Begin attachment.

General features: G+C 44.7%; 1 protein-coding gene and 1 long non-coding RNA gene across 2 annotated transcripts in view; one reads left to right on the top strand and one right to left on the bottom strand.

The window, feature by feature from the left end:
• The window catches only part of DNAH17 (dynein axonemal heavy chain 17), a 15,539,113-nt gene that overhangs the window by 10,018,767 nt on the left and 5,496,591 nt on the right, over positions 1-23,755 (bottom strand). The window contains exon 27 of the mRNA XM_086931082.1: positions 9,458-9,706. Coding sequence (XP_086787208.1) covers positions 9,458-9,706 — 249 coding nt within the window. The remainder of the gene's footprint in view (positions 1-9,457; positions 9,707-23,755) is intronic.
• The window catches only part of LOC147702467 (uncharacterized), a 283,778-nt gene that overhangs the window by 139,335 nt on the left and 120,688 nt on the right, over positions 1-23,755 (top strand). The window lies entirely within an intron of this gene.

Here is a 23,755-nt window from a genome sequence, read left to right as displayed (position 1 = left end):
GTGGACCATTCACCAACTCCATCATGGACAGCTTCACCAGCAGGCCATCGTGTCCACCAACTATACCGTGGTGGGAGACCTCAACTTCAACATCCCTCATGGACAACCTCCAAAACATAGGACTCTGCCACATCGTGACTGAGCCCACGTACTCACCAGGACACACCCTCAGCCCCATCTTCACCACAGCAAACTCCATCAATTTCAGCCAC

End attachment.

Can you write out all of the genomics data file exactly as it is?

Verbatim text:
General features: G+C 44.7%; 1 protein-coding gene and 1 long non-coding RNA gene across 2 annotated transcripts in view; one reads left to right on the top strand and one right to left on the bottom strand.

The window, feature by feature from the left end:
• The window catches only part of DNAH17 (dynein axonemal heavy chain 17), a 15,539,113-nt gene that overhangs the window by 10,018,767 nt on the left and 5,496,591 nt on the right, over positions 1-23,755 (bottom strand). The window contains exon 27 of the mRNA XM_086931082.1: positions 9,458-9,706. Coding sequence (XP_086787208.1) covers positions 9,458-9,706 — 249 coding nt within the window. The remainder of the gene's footprint in view (positions 1-9,457; positions 9,707-23,755) is intronic.
• The window catches only part of LOC147702467 (uncharacterized), a 283,778-nt gene that overhangs the window by 139,335 nt on the left and 120,688 nt on the right, over positions 1-23,755 (top strand). The window lies entirely within an intron of this gene.

Here is a 23,755-nt window from a genome sequence, read left to right as displayed (position 1 = left end):
GTGGACCATTCACCAACTCCATCATGGACAGCTTCACCAGCAGGCCATCGTGTCCACCAACTATACCGTGGTGGGAGACCTCAACTTCAACATCCCTCATGGACAACCTCCAAAACATAGGACTCTGCCACATCGTGACTGAGCCCACGTACTCACCAGGACACACCCTCAGCCCCATCTTCACCACAGCAAACTCCATCAATTTCAGCCAC